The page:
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July 26, 2004

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Who Is a Journalist?
Some Surprising Answers

By Tom Rosenstiel

Monday, July 26, 2004 -As the nation’s press descends on Boston for the Democratic Convention, the Democrats face an old problem: Who is and who isn’t a journalist?

Officially, the Democrats decide on press credentials: which scribes, bloggers, on-air correspondents and off-air producers and camera crews should have access to the action. Implicit is deciding what constitutes journalism and who is and isn’t practicing it.

The First Amendment might seem to promise something akin to absolute freedom for the press, but the reality isn’t so simple. And it’s getting more complicated.

When President George W. Bush’s father was president just 12 years ago, you had to be hired by a company that owned a printing press or held a license to broadcast television or radio to prove you were a journalist.

No more. Now anyone with a Web site can publish and write. As the number of outlets expands, so have the standards and styles of the press.

Is someone from E-Entertainment a journalist? Is Bill O’Reilly, or is he a political propagandist? What about Al Franken, Rush Limbaugh or Michael Moore? There are moments in “Fahrenheit 911” where Moore seems to behave as if he were one. At other times, he is a celebrity and still at others, a satirist.

This year the Democrats expanded the accreditation rolls to include “bloggers” -- the current term for people who write personal Web columns, some of whom may consider themselves journalists, some of whom may not.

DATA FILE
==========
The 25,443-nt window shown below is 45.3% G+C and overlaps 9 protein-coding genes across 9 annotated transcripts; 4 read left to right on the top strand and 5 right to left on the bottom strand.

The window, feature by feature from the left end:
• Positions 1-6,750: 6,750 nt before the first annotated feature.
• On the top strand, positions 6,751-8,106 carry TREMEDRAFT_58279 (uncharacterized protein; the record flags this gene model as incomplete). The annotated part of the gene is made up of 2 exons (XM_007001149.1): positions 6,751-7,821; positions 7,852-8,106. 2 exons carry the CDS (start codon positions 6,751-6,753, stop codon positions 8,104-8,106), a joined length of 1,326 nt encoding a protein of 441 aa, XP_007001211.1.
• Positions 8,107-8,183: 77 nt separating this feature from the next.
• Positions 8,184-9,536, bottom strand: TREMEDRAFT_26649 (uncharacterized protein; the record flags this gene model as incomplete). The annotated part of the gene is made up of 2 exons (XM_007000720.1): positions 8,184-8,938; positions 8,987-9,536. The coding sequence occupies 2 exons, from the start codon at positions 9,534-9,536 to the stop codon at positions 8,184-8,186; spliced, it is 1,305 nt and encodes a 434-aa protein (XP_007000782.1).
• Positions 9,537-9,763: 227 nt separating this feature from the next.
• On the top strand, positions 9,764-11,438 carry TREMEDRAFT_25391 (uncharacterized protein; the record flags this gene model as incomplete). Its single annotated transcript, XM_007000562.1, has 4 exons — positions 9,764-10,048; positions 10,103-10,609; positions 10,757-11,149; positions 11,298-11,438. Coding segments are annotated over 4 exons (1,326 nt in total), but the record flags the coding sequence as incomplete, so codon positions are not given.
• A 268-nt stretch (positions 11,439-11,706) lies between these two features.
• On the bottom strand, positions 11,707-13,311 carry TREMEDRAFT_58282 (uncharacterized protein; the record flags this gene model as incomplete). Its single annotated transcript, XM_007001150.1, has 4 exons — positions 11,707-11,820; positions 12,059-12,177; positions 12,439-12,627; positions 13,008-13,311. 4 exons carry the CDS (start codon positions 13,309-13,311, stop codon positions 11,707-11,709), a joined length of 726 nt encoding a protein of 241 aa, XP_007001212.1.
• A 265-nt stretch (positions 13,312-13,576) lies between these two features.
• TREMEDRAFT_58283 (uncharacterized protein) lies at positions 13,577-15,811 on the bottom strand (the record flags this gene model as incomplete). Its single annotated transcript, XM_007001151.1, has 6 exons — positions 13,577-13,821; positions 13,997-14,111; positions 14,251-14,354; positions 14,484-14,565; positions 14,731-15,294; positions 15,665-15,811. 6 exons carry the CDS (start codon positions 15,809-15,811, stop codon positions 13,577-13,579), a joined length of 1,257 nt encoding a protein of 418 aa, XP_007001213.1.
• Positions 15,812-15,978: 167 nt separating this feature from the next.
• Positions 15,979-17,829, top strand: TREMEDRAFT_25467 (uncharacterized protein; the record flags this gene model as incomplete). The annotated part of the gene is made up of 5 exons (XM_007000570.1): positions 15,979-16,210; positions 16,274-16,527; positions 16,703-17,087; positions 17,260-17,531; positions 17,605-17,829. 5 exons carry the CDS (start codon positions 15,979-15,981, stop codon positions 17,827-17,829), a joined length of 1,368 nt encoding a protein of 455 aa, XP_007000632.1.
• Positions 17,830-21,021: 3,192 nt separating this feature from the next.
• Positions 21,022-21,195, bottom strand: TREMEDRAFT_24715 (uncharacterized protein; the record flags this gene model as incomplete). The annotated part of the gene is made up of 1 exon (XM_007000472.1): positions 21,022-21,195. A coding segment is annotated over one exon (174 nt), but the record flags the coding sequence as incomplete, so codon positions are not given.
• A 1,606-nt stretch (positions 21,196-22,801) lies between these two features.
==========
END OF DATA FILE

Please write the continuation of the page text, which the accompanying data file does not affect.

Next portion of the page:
My colleague Bill Kovach and I have spent a number of years thinking about what constitutes a journalist and journalism.We have some answers that may surprise you.

The proper question isn’t whether someone calls himself or herself a journalist. Anyone can be a journalist and some may be, whether they like it or not.

The question is whether their work constitutes journalism. As Phil Donahue told us once, the guy who walked into the bar at Chernobyl at that moment was doing journalism. Many folks who insist they aren’t journalists may have assumed the responsibilities and legal burdens of the press if the work they do amounts to journalism. In the end, the public, not the practitioner, decides. So what constitutes journalism?

-- A journalist is someone who tries above all to tell the literal truth, to get the facts right, doesn’t pass along rumors, engages in verifying and makes that process of verification as transparent as possible.

-- A journalist’s goal is to inspire public discussion, not to help one side win or another lose. The latter is an activist.

-- Neutrality is not a core principle of journalism. But the commitment to facts, to public consideration and to independence from faction, are.

-- A journalist is someone whose loyalty to his or her audience, even above employer, is paramount.

There are other principles of journalism, but these are the key ones for people to consider as they watch the two tribes -- the political press and the professional political class -- gather this week.

The event also is a reminder of another principle of the press: Journalism evolved out of the Enlightenment principally to help people self govern. When people became sovereign, they needed more information to judge leaders and public events. About 40 years after the first newspapers were born, the term public opinion was first used.

There is one other implication of all this. The quality of our journalism and our democracy, as Joseph Pulitzer noted nearly a century ago, will rise and fall together.


Tom Rosenstiel is director of the Project for Excellence in Journalism and vice chair of the Comittee of Concerned Journalists

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